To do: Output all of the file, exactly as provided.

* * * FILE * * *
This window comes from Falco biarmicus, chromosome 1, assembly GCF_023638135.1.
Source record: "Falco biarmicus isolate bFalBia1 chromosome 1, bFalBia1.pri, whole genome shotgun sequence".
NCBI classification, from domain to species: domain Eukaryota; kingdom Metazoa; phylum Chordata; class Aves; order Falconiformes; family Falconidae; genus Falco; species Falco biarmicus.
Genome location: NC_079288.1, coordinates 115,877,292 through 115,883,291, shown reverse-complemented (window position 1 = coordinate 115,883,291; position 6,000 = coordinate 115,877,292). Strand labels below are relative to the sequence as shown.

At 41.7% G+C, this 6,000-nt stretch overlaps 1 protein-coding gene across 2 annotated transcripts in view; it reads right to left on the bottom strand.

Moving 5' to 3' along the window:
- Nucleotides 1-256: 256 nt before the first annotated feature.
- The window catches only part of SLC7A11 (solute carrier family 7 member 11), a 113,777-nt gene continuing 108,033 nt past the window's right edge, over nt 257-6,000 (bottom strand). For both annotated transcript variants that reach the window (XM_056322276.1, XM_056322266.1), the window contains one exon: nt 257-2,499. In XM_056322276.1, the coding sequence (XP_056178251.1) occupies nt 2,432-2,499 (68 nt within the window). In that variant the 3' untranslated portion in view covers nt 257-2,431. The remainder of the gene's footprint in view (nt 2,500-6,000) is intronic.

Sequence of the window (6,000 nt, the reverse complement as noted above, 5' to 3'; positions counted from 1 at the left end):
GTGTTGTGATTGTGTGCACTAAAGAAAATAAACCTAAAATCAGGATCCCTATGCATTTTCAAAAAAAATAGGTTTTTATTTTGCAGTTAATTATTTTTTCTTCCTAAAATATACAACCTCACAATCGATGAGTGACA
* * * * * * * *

This window comes from Falco biarmicus, chromosome 1, assembly GCF_023638135.1.
Source record: "Falco biarmicus isolate bFalBia1 chromosome 1, bFalBia1.pri, whole genome shotgun sequence".
NCBI classification, from domain to species: domain Eukaryota; kingdom Metazoa; phylum Chordata; class Aves; order Falconiformes; family Falconidae; genus Falco; species Falco biarmicus.
Genome location: NC_079288.1, coordinates 115,877,292 through 115,883,291, shown reverse-complemented (window position 1 = coordinate 115,883,291; position 6,000 = coordinate 115,877,292). Strand labels below are relative to the sequence as shown.

At 41.7% G+C, this 6,000-nt stretch overlaps 1 protein-coding gene across 2 annotated transcripts in view; it reads right to left on the bottom strand.

Moving 5' to 3' along the window:
- Nucleotides 1-256: 256 nt before the first annotated feature.
- The window catches only part of SLC7A11 (solute carrier family 7 member 11), a 113,777-nt gene continuing 108,033 nt past the window's right edge, over nt 257-6,000 (bottom strand). For both annotated transcript variants that reach the window (XM_056322276.1, XM_056322266.1), the window contains one exon: nt 257-2,499. In XM_056322276.1, the coding sequence (XP_056178251.1) occupies nt 2,432-2,499 (68 nt within the window). In that variant the 3' untranslated portion in view covers nt 257-2,431. The remainder of the gene's footprint in view (nt 2,500-6,000) is intronic.

Sequence of the window (6,000 nt, the reverse complement as noted above, 5' to 3'; positions counted from 1 at the left end):
GTGTTGTGATTGTGTGCACTAAAGAAAATAAACCTAAAATCAGGATCCCTATGCATTTTCAAAAAAAATAGGTTTTTATTTTGCAGTTAATTATTTTTTCTTCCTAAAATATACAACCTCACAATCGATGAGTGACA